• DavidTQ
    DavidTQ Posts: 943
    topdude wrote:
    I can't see any problem with patching a tube as long as it is a good repair. Remember, when inflated the tube can only expand to fit the inside space of the tyre and rim so the patch will be pressed harder against the tube as the pressure increases. At 80 / 100 / 120 psi that patch is not going anywhere.
    I might draw the line at half a dozen patches though and succumb to a new tube. :wink:

    I'd go with that. Unless you're very stingy with your vulcanising solution its not going to move. Even if you are stingy the edges will all curl up when you inflate it so it'll just look plain wrong...or not work in the first place. I find repairing punctures quite therapeutic so I'll always go for the repair and rarely carry a spare tube, unless its very cold out. A repair only takes 2 minutes anyway.

    I carry a spare tube and patch the tube at home. I like patched tubes a badge of honour :D
  • Tel7
    Tel7 Posts: 9
    Sorry to hijack the thread but don't think a new thread is worthwhile for what I hope is a simple question.

    I am looking to purchase some new inner tubes to carry out with me in case of a puncture.

    My tyres are Schrader Values with 26 x 2.35 marked on the sides.

    Which size of inner tubes will I need? I see lots with 26 x 2.1 and 26 x 1.95-2.

    Will they both be ok as they need to be slighter smaller to fit inside the tyre or is there one size I should be putting in?

    Thanks
  • dazzawazza
    dazzawazza Posts: 462
    If the puncture location is obvious I find it quicker to repair it than replacing the tube.
    I use self adhesive patches, which are b100dy marvellous. :lol:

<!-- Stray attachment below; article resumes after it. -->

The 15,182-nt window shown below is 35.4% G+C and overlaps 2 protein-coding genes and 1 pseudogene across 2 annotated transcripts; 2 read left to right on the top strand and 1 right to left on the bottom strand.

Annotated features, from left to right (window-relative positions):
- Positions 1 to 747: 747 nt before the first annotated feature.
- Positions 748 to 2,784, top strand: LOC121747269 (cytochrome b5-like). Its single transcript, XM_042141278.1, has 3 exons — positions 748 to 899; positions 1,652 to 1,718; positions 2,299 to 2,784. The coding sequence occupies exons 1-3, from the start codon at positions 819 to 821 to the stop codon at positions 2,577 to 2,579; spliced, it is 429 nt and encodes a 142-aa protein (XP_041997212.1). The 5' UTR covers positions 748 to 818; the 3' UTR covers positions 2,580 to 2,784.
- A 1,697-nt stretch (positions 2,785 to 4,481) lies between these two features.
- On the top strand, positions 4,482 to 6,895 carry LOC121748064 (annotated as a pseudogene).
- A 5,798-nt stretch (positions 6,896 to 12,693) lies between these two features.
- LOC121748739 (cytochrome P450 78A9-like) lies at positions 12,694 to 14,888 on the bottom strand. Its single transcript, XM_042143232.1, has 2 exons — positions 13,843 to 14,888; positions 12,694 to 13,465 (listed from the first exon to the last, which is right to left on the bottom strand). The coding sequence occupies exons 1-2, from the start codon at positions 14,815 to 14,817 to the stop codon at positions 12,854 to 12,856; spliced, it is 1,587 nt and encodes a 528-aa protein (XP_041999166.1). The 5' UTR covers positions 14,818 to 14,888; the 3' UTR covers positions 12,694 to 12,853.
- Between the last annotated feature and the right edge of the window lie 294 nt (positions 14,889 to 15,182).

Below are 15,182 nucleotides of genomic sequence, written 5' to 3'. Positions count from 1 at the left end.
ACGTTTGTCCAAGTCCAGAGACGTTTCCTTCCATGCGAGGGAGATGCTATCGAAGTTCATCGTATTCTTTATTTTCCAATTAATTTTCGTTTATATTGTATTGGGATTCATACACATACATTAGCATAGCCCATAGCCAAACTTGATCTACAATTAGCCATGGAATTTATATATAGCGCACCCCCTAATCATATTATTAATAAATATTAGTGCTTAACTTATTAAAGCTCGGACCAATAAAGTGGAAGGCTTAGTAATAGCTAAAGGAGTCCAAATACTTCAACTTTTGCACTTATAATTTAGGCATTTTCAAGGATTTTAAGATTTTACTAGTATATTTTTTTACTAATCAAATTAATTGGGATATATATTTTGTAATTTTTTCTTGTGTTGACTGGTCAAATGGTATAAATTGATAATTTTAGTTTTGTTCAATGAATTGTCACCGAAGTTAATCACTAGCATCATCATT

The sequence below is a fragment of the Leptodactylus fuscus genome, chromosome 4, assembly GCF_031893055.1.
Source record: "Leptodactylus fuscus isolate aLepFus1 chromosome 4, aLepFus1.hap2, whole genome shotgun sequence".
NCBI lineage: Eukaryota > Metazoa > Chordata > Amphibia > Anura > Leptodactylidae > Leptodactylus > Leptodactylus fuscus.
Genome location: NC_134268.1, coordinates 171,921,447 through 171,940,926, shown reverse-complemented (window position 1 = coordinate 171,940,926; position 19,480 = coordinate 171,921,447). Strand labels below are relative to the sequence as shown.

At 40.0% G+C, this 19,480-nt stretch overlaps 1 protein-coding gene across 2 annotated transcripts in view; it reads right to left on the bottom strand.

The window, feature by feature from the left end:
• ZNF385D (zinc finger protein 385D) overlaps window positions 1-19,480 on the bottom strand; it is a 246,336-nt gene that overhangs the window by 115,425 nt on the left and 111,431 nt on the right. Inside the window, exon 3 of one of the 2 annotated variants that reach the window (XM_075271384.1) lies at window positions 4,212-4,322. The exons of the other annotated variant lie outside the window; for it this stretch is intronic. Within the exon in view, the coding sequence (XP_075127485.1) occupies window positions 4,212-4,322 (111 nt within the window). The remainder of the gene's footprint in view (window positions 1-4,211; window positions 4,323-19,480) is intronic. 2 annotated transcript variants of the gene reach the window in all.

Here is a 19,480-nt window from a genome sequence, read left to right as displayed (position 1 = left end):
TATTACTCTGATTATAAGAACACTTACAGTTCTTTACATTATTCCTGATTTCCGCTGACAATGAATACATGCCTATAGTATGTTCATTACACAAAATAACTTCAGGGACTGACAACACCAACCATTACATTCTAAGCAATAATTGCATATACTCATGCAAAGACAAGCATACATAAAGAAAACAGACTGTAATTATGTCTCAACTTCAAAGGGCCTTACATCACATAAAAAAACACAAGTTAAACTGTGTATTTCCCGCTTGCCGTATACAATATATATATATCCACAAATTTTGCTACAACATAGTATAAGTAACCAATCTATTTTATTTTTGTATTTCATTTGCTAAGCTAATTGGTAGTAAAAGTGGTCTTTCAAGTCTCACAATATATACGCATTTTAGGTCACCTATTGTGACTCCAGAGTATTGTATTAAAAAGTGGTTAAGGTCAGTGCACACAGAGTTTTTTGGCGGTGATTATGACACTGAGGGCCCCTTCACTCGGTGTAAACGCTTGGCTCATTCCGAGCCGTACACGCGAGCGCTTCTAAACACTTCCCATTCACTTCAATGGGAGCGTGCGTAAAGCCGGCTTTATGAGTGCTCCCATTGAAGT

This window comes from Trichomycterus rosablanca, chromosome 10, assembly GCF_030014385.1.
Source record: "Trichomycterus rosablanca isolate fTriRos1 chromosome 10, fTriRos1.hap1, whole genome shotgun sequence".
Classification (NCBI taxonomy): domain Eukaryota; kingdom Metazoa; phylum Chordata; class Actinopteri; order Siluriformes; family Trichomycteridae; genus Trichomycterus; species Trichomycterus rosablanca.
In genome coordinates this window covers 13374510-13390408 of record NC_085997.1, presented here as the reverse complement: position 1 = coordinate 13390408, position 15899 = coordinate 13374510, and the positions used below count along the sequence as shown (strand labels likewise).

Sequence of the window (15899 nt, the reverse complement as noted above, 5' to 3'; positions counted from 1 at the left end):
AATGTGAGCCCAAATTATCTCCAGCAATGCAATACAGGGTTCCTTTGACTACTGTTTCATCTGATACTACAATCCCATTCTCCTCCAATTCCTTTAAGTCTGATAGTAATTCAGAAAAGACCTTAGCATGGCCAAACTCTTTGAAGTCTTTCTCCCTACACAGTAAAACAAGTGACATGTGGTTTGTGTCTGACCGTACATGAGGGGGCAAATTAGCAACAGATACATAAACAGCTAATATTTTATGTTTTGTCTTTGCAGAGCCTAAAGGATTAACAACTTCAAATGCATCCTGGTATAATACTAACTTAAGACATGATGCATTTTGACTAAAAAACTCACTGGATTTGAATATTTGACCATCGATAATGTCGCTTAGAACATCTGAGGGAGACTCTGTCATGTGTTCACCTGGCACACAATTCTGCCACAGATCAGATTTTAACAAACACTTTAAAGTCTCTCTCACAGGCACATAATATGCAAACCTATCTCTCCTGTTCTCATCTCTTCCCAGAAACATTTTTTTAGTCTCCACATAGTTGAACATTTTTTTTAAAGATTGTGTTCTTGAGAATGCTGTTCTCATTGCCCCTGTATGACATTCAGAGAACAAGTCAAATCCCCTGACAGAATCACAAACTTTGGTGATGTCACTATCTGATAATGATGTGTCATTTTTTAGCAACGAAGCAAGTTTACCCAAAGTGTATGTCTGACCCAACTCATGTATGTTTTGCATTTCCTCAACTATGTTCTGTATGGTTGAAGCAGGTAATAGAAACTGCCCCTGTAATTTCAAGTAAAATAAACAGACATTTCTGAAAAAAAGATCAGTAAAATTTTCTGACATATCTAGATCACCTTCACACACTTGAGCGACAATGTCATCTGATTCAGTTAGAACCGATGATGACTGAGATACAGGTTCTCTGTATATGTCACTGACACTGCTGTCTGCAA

• alfablue
    alfablue Posts: 8,497
    Tel7: ideally the tube would state a range including the tyre size. You will probably be okay with the tubes you have, you can get larger tubes than 2.1 though there are fewer of them around, like this one. Its a Bontrager so your local Trek LBS may have them.
  • Tel7
    Tel7 Posts: 9
    alfablue wrote:
    Tel7: ideally the tube would state a range including the tyre size. You will probably be okay with the tubes you have, you can get larger tubes than 2.1 though there are fewer of them around, like this one. Its a Bontrager so your local Trek LBS may have them.
    Thanks for the reply :)
  • I had my first puncture not long ago. It was sooo random. I was having some problems with the front tyre not pumping up, so I took it to a shop to check out. They did their thing and the next day I went for a cycle. Not long after I got home I heard a big bang noise come from the lobby and my front tyre was flat!!! I'm glad that didn't happen when I was actually out cycling. :D
  • Lagavulin
    Lagavulin Posts: 1,688
    I just sling mine after a puncture. I do have a couple of sets of Park Tools self-adhesive repair kits kicking around but I can't be bothered.

    I find if you buy your tubes in bulk they're usually cheap enough. If I paid £4.99 a tube I might be tempted to try the repair option mind.
  • blorg
    blorg Posts: 1,169
    I have cycled thousands of km on patched tubes, they really aren't a risk at all.

    It's always a good idea to carry a repair kit as well as a tube- they are tiny and covers you in case you re-puncture the replacement tube (happens often enough, especially if you miss the offending object.)

    Had my first puncture of the year this morning!
  • MegaCycle
    MegaCycle Posts: 236
    I'm with reddragon. Can't be arsed fixing the blighters. I just take a spare with me and pop it on.

    You can always repair it when you get home if you want to.
  • Doobz
    Doobz Posts: 2,800
    I dont fix punctures either - If it were a MTB or BMX wheel then deffo as the patches seem to stick a bit better.. On my 700 x 23's I just wack a new tube in - I am sure they are only like £10 for 3 Decent continetal ones